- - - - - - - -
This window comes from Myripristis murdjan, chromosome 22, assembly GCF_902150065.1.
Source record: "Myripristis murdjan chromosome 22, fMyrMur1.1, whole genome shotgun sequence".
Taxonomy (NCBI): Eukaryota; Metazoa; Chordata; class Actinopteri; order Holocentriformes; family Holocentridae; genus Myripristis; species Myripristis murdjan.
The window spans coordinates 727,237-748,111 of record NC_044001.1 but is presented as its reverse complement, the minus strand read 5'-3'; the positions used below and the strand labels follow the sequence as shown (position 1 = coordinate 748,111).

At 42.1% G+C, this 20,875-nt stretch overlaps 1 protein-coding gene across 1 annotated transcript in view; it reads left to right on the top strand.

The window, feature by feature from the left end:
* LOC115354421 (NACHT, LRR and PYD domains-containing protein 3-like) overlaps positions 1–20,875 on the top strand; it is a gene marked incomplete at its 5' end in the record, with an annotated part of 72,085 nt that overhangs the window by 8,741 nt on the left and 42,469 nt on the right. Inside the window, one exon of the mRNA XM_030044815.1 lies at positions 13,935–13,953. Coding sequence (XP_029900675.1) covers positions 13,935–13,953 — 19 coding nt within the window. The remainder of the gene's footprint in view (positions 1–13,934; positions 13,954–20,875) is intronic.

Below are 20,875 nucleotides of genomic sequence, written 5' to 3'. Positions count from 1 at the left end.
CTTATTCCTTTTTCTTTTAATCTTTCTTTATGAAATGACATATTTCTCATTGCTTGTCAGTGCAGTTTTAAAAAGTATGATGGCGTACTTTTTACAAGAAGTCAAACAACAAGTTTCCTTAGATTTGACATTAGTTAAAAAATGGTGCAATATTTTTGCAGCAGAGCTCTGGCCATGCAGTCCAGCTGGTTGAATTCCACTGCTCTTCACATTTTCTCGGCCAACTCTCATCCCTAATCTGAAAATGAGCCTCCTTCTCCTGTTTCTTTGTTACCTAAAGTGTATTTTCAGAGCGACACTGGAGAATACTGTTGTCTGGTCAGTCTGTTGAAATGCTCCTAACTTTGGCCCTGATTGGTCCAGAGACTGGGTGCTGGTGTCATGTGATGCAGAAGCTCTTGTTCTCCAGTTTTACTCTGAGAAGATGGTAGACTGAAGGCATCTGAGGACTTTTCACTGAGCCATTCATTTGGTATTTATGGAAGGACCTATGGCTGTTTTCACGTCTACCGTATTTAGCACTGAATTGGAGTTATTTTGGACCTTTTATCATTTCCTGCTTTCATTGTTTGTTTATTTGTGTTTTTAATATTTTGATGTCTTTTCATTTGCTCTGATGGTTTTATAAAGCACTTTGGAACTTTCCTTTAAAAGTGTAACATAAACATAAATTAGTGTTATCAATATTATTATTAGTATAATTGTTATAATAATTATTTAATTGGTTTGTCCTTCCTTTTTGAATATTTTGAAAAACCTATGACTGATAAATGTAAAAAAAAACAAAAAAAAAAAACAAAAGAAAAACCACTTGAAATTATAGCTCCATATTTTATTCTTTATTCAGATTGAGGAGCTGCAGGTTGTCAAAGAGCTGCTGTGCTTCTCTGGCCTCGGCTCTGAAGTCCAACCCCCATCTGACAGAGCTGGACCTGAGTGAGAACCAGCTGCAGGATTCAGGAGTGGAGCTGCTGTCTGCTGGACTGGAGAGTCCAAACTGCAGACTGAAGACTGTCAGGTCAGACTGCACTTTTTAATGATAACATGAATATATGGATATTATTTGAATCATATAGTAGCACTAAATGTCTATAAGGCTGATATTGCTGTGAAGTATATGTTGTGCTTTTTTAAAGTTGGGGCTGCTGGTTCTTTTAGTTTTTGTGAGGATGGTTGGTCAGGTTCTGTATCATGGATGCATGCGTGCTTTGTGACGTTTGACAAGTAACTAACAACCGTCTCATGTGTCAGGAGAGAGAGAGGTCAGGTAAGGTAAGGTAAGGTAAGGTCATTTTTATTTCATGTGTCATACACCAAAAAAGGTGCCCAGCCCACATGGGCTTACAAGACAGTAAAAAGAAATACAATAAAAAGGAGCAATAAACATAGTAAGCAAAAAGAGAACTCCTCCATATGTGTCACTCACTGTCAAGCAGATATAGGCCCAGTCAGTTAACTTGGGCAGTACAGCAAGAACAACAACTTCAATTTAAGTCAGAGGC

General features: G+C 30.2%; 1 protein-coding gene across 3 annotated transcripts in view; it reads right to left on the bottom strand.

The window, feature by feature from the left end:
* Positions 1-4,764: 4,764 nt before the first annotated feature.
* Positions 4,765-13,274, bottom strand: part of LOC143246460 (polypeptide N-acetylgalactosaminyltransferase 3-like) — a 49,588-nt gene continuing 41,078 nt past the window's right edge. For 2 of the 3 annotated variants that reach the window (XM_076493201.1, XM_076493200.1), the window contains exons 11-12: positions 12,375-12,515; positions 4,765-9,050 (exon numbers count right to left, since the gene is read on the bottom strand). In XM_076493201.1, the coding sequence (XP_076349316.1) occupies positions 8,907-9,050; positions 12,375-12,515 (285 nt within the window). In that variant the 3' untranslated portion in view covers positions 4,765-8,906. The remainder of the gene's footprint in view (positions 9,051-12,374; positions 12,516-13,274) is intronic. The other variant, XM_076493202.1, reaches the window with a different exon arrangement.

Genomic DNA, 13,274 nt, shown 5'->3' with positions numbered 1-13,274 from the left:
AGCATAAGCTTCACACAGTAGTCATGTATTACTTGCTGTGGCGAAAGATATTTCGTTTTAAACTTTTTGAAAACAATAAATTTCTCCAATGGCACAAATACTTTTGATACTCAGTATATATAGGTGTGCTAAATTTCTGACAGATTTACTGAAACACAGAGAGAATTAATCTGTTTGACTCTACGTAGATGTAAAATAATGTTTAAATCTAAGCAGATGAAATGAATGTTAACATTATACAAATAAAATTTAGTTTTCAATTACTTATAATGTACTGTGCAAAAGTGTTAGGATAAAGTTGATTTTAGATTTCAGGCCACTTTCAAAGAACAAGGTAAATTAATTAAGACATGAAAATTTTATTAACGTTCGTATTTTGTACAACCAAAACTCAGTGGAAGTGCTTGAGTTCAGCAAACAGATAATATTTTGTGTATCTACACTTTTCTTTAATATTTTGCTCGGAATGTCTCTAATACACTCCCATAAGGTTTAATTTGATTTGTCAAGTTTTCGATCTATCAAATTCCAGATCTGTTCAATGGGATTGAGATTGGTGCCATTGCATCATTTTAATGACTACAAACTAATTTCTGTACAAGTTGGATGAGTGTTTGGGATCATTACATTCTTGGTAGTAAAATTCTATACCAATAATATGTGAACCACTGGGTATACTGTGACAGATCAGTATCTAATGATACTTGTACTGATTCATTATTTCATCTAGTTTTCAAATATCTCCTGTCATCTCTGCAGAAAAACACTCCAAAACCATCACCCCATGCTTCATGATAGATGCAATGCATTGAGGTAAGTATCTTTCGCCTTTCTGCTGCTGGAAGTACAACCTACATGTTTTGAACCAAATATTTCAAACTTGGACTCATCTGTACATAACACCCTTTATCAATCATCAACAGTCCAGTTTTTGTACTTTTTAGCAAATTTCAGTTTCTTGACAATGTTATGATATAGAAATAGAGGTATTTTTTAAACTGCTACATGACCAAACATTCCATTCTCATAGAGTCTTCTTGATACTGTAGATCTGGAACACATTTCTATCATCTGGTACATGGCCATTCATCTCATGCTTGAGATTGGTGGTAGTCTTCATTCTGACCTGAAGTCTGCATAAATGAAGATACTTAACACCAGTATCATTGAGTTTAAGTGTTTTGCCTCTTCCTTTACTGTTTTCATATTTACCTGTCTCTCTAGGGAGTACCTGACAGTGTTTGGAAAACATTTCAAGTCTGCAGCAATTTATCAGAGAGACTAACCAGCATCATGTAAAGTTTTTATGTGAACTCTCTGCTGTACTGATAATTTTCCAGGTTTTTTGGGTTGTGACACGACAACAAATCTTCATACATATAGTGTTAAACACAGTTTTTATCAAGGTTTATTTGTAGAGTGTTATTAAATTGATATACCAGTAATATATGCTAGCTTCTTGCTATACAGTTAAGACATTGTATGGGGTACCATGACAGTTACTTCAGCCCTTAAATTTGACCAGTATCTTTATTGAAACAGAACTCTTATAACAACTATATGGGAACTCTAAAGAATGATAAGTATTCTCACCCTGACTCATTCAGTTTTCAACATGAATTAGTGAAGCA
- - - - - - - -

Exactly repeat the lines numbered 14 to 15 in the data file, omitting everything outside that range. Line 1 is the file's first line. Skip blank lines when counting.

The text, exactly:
Genomic DNA, 13,274 nt, shown 5'->3' with positions numbered 1-13,274 from the left:
AGCATAAGCTTCACACAGTAGTCATGTATTACTTGCTGTGGCGAAAGATATTTCGTTTTAAACTTTTTGAAAACAATAAATTTCTCCAATGGCACAAATACTTTTGATACTCAGTATATATAGGTGTGCTAAATTTCTGACAGATTTACTGAAACACAGAGAGAATTAATCTGTTTGACTCTACGTAGATGTAAAATAATGTTTAAATCTAAGCAGATGAAATGAATGTTAACATTATACAAATAAAATTTAGTTTTCAATTACTTATAATGTACTGTGCAAAAGTGTTAGGATAAAGTTGATTTTAGATTTCAGGCCACTTTCAAAGAACAAGGTAAATTAATTAAGACATGAAAATTTTATTAACGTTCGTATTTTGTACAACCAAAACTCAGTGGAAGTGCTTGAGTTCAGCAAACAGATAATATTTTGTGTATCTACACTTTTCTTTAATATTTTGCTCGGAATGTCTCTAATACACTCCCATAAGGTTTAATTTGATTTGTCAAGTTTTCGATCTATCAAATTCCAGATCTGTTCAATGGGATTGAGATTGGTGCCATTGCATCATTTTAATGACTACAAACTAATTTCTGTACAAGTTGGATGAGTGTTTGGGATCATTACATTCTTGGTAGTAAAATTCTATACCAATAATATGTGAACCACTGGGTATACTGTGACAGATCAGTATCTAATGATACTTGTACTGATTCATTATTTCATCTAGTTTTCAAATATCTCCTGTCATCTCTGCAGAAAAACACTCCAAAACCATCACCCCATGCTTCATGATAGATGCAATGCATTGAGGTAAGTATCTTTCGCCTTTCTGCTGCTGGAAGTACAACCTACATGTTTTGAACCAAATATTTCAAACTTGGACTCATCTGTACATAACACCCTTTATCAATCATCAACAGTCCAGTTTTTGTACTTTTTAGCAAATTTCAGTTTCTTGACAATGTTATGATATAGAAATAGAGGTATTTTTTAAACTGCTACATGACCAAACATTCCATTCTCATAGAGTCTTCTTGATACTGTAGATCTGGAACACATTTCTATCATCTGGTACATGGCCATTCATCTCATGCTTGAGATTGGTGGTAGTCTTCATTCTGACCTGAAGTCTGCATAAATGAAGATACTTAACACCAGTATCATTGAGTTTAAGTGTTTTGCCTCTTCCTTTACTGTTTTCATATTTACCTGTCTCTCTAGGGAGTACCTGACAGTGTTTGGAAAACATTTCAAGTCTGCAGCAATTTATCAGAGAGACTAACCAGCATCATGTAAAGTTTTTATGTGAACTCTCTGCTGTACTGATAATTTTCCAGGTTTTTTGGGTTGTGACACGACAACAAATCTTCATACATATAGTGTTAAACACAGTTTTTATCAAGGTTTATTTGTAGAGTGTTATTAAATTGATATACCAGTAATATATGCTAGCTTCTTGCTATACAGTTAAGACATTGTATGGGGTACCATGACAGTTACTTCAGCCCTTAAATTTGACCAGTATCTTTATTGAAACAGAACTCTTATAACAACTATATGGGAACTCTAAAGAATGATAAGTATTCTCACCCTGACTCATTCAGTTTTCAACATGAATTAGTGAAGCA